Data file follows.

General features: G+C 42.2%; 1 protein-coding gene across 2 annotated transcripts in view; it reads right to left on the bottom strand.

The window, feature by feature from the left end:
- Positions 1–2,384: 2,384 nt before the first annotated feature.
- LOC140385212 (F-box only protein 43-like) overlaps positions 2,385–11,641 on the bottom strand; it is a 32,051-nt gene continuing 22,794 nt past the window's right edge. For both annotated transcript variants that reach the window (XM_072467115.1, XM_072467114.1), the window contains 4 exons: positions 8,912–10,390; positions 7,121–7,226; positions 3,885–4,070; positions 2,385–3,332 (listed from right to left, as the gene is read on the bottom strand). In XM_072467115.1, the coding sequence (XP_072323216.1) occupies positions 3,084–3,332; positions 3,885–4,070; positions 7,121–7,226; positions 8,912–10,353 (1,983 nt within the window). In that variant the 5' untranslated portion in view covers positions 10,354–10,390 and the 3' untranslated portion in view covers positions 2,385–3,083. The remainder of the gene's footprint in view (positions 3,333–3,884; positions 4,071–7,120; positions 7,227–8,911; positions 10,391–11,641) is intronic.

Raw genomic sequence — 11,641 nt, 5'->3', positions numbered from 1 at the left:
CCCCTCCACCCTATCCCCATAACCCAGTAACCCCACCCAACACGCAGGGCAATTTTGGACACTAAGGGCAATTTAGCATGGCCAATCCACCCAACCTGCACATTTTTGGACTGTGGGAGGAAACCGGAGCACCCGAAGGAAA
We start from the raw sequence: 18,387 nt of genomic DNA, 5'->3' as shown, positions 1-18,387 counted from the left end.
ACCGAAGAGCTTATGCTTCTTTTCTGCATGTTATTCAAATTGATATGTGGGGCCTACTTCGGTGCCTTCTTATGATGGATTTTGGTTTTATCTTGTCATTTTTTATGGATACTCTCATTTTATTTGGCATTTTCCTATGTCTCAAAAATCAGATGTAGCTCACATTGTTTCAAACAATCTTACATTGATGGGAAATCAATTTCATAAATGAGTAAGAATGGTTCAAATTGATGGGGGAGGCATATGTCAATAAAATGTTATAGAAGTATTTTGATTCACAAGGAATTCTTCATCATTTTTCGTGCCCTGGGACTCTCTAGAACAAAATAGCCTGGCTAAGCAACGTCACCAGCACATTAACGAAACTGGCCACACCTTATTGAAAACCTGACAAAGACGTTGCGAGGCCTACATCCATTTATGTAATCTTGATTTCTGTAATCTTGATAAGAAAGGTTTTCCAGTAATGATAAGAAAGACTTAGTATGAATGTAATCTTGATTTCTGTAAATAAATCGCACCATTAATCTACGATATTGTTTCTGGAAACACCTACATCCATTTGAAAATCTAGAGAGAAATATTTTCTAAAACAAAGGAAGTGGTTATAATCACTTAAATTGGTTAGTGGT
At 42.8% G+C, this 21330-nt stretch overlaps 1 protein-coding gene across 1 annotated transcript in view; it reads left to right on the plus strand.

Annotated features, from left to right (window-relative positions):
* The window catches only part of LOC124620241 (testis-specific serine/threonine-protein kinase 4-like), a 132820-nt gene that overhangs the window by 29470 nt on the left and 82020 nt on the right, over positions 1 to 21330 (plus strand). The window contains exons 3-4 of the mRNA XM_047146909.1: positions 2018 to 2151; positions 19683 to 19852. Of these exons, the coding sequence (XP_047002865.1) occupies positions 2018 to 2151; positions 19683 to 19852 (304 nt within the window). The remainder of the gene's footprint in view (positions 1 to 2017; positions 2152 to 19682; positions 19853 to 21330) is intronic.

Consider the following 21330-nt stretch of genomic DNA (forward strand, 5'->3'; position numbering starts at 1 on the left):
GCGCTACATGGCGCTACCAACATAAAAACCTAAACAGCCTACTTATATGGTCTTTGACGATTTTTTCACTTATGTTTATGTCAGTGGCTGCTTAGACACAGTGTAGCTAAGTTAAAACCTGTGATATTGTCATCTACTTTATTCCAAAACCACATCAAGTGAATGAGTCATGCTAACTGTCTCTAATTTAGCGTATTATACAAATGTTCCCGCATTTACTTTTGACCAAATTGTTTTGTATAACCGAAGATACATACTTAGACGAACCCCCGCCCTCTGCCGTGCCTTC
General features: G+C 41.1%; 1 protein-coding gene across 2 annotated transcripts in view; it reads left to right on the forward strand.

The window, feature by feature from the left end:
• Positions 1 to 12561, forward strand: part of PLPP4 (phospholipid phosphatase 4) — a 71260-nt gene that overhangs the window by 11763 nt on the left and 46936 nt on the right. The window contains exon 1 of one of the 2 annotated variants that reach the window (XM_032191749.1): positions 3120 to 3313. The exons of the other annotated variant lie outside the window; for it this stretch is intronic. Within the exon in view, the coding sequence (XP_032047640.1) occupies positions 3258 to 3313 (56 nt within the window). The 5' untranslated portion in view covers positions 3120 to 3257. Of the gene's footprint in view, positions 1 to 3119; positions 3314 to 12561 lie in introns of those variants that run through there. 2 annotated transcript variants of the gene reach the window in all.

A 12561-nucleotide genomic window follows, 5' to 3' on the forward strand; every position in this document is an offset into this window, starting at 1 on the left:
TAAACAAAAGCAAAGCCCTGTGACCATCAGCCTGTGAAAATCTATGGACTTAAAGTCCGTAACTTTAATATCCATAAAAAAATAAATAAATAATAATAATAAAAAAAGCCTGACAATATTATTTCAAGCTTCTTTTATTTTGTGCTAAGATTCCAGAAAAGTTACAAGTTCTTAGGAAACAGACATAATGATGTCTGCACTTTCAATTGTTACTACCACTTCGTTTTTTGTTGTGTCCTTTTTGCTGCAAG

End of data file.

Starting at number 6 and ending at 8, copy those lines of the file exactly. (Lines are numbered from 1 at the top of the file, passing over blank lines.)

CCCCTCCACCCTATCCCCATAACCCAGTAACCCCACCCAACACGCAGGGCAATTTTGGACACTAAGGGCAATTTAGCATGGCCAATCCACCCAACCTGCACATTTTTGGACTGTGGGAGGAAACCGGAGCACCCGAAGGAAA
We start from the raw sequence: 18,387 nt of genomic DNA, 5'->3' as shown, positions 1-18,387 counted from the left end.
ACCGAAGAGCTTATGCTTCTTTTCTGCATGTTATTCAAATTGATATGTGGGGCCTACTTCGGTGCCTTCTTATGATGGATTTTGGTTTTATCTTGTCATTTTTTATGGATACTCTCATTTTATTTGGCATTTTCCTATGTCTCAAAAATCAGATGTAGCTCACATTGTTTCAAACAATCTTACATTGATGGGAAATCAATTTCATAAATGAGTAAGAATGGTTCAAATTGATGGGGGAGGCATATGTCAATAAAATGTTATAGAAGTATTTTGATTCACAAGGAATTCTTCATCATTTTTCGTGCCCTGGGACTCTCTAGAACAAAATAGCCTGGCTAAGCAACGTCACCAGCACATTAACGAAACTGGCCACACCTTATTGAAAACCTGACAAAGACGTTGCGAGGCCTACATCCATTTATGTAATCTTGATTTCTGTAATCTTGATAAGAAAGGTTTTCCAGTAATGATAAGAAAGACTTAGTATGAATGTAATCTTGATTTCTGTAAATAAATCGCACCATTAATCTACGATATTGTTTCTGGAAACACCTACATCCATTTGAAAATCTAGAGAGAAATATTTTCTAAAACAAAGGAAGTGGTTATAATCACTTAAATTGGTTAGTGGT